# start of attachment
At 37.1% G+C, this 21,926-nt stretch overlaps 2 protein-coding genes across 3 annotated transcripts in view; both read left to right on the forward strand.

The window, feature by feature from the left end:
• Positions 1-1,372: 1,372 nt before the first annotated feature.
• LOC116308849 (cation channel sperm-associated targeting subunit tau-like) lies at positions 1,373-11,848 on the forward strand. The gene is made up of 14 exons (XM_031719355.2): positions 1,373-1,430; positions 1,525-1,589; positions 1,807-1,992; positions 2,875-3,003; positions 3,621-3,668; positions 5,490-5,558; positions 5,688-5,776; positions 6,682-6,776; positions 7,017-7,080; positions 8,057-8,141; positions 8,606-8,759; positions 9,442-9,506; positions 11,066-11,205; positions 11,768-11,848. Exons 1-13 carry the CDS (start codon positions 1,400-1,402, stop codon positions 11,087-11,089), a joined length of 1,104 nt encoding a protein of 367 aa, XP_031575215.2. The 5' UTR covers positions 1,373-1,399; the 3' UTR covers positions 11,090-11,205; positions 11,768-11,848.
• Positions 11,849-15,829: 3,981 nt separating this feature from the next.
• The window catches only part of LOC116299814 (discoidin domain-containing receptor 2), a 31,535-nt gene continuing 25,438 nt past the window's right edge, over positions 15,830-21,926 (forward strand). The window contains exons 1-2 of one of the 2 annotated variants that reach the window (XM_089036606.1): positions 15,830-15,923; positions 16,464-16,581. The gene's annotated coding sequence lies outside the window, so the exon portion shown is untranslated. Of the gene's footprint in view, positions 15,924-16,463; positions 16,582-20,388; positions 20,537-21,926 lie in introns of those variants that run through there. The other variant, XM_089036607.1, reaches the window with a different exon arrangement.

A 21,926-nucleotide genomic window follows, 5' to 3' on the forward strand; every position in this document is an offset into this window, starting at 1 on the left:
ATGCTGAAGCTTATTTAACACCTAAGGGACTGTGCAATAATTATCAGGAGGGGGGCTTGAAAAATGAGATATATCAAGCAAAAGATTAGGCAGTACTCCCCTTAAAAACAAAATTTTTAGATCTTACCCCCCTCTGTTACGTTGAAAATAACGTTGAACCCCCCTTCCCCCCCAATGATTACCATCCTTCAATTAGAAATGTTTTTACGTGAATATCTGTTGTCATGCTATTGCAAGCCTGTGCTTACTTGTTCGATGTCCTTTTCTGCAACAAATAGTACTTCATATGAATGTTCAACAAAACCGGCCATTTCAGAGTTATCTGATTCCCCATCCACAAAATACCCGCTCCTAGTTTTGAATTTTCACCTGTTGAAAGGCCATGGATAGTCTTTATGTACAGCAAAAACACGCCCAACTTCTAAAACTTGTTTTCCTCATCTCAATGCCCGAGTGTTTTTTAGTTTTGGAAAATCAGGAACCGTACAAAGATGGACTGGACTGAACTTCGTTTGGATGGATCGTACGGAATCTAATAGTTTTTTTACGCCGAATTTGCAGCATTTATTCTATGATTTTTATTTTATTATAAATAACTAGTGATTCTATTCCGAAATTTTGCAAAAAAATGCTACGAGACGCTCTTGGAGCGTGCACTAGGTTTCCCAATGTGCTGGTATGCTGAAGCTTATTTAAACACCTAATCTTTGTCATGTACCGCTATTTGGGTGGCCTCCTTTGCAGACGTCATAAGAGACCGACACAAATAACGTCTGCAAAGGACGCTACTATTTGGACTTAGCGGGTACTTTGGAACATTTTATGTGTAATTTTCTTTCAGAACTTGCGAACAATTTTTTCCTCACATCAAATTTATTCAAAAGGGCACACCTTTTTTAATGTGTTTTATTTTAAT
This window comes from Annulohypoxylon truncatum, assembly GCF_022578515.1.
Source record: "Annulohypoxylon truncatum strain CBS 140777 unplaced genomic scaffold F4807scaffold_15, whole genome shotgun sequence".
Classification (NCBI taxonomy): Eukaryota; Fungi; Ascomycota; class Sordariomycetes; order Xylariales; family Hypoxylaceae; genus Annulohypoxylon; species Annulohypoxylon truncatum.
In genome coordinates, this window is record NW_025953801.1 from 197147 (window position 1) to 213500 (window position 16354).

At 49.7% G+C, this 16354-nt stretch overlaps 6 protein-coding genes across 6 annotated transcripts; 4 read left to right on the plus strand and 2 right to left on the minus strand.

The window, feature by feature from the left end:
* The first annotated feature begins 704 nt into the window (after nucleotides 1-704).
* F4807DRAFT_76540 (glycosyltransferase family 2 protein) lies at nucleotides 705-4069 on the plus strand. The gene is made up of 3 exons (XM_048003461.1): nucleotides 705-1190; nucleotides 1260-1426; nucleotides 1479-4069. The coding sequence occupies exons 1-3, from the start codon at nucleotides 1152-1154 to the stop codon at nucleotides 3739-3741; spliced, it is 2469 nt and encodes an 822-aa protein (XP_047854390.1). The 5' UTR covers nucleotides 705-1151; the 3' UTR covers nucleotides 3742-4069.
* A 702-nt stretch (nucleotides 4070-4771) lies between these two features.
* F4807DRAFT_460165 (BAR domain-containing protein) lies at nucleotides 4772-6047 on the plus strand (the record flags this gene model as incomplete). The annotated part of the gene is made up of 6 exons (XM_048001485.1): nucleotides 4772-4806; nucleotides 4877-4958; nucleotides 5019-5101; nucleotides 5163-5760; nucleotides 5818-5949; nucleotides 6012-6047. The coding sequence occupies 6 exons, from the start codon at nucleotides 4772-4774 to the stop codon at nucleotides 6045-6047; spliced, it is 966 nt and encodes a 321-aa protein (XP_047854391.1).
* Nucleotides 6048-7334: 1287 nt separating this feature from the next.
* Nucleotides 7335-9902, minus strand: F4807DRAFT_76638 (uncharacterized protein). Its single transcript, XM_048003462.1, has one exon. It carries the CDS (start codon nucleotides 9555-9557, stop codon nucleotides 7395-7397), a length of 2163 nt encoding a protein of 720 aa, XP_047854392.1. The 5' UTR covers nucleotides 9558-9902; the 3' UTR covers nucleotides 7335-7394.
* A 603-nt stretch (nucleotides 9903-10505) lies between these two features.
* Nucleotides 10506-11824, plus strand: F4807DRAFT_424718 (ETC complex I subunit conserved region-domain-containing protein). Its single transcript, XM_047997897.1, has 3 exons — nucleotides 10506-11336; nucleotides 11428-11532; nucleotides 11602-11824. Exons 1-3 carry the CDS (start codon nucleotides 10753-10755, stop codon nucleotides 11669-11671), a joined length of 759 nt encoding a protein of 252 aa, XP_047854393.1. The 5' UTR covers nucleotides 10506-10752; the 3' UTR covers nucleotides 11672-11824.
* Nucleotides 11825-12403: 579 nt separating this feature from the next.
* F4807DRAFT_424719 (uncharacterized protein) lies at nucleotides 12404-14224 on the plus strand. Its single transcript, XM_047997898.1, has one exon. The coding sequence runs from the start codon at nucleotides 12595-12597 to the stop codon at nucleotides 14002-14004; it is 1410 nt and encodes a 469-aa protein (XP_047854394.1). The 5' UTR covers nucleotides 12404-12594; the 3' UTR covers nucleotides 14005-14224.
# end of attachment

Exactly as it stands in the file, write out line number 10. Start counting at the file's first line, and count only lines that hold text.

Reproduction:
Source record: "Annulohypoxylon truncatum strain CBS 140777 unplaced genomic scaffold F4807scaffold_15, whole genome shotgun sequence".